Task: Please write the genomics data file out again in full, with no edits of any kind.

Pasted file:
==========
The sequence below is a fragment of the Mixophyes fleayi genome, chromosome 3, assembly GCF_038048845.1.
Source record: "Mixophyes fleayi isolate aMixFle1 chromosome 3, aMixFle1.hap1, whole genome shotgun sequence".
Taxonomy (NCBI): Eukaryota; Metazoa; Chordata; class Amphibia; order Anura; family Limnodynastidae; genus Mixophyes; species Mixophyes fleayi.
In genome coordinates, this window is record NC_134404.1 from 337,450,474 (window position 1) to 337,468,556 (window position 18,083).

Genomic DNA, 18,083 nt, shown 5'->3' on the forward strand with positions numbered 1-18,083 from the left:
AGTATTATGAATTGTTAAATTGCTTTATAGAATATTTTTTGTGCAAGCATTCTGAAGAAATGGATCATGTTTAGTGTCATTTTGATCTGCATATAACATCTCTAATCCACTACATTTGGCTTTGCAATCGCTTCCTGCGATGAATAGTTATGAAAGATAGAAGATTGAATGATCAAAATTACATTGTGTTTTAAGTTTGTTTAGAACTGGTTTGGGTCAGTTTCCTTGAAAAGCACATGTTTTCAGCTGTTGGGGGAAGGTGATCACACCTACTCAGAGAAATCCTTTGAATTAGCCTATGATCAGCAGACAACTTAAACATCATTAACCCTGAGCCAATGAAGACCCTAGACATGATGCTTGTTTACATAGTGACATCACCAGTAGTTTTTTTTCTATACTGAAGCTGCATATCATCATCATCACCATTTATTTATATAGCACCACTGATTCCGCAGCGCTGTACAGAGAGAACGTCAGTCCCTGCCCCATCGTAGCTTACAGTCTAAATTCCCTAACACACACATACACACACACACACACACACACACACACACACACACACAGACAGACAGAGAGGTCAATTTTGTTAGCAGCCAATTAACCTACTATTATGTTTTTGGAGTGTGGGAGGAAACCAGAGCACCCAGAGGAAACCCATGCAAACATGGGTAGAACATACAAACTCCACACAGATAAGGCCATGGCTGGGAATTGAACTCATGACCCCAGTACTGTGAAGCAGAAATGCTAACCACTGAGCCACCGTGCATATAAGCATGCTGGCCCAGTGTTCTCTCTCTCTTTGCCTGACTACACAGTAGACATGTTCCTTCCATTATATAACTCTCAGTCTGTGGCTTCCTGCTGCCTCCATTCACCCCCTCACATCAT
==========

The sequence below is a fragment of the Mixophyes fleayi genome, chromosome 3, assembly GCF_038048845.1.
Source record: "Mixophyes fleayi isolate aMixFle1 chromosome 3, aMixFle1.hap1, whole genome shotgun sequence".
Taxonomy (NCBI): Eukaryota; Metazoa; Chordata; class Amphibia; order Anura; family Limnodynastidae; genus Mixophyes; species Mixophyes fleayi.
In genome coordinates, this window is record NC_134404.1 from 337,450,474 (window position 1) to 337,468,556 (window position 18,083).

Genomic DNA, 18,083 nt, shown 5'->3' on the forward strand with positions numbered 1-18,083 from the left:
AGTATTATGAATTGTTAAATTGCTTTATAGAATATTTTTTGTGCAAGCATTCTGAAGAAATGGATCATGTTTAGTGTCATTTTGATCTGCATATAACATCTCTAATCCACTACATTTGGCTTTGCAATCGCTTCCTGCGATGAATAGTTATGAAAGATAGAAGATTGAATGATCAAAATTACATTGTGTTTTAAGTTTGTTTAGAACTGGTTTGGGTCAGTTTCCTTGAAAAGCACATGTTTTCAGCTGTTGGGGGAAGGTGATCACACCTACTCAGAGAAATCCTTTGAATTAGCCTATGATCAGCAGACAACTTAAACATCATTAACCCTGAGCCAATGAAGACCCTAGACATGATGCTTGTTTACATAGTGACATCACCAGTAGTTTTTTTTCTATACTGAAGCTGCATATCATCATCATCACCATTTATTTATATAGCACCACTGATTCCGCAGCGCTGTACAGAGAGAACGTCAGTCCCTGCCCCATCGTAGCTTACAGTCTAAATTCCCTAACACACACATACACACACACACACACACACACACACACACACACACACAGACAGACAGAGAGGTCAATTTTGTTAGCAGCCAATTAACCTACTATTATGTTTTTGGAGTGTGGGAGGAAACCAGAGCACCCAGAGGAAACCCATGCAAACATGGGTAGAACATACAAACTCCACACAGATAAGGCCATGGCTGGGAATTGAACTCATGACCCCAGTACTGTGAAGCAGAAATGCTAACCACTGAGCCACCGTGCATATAAGCATGCTGGCCCAGTGTTCTCTCTCTCTTTGCCTGACTACACAGTAGACATGTTCCTTCCATTATATAACTCTCAGTCTGTGGCTTCCTGCTGCCTCCATTCACCCCCTCACATCAT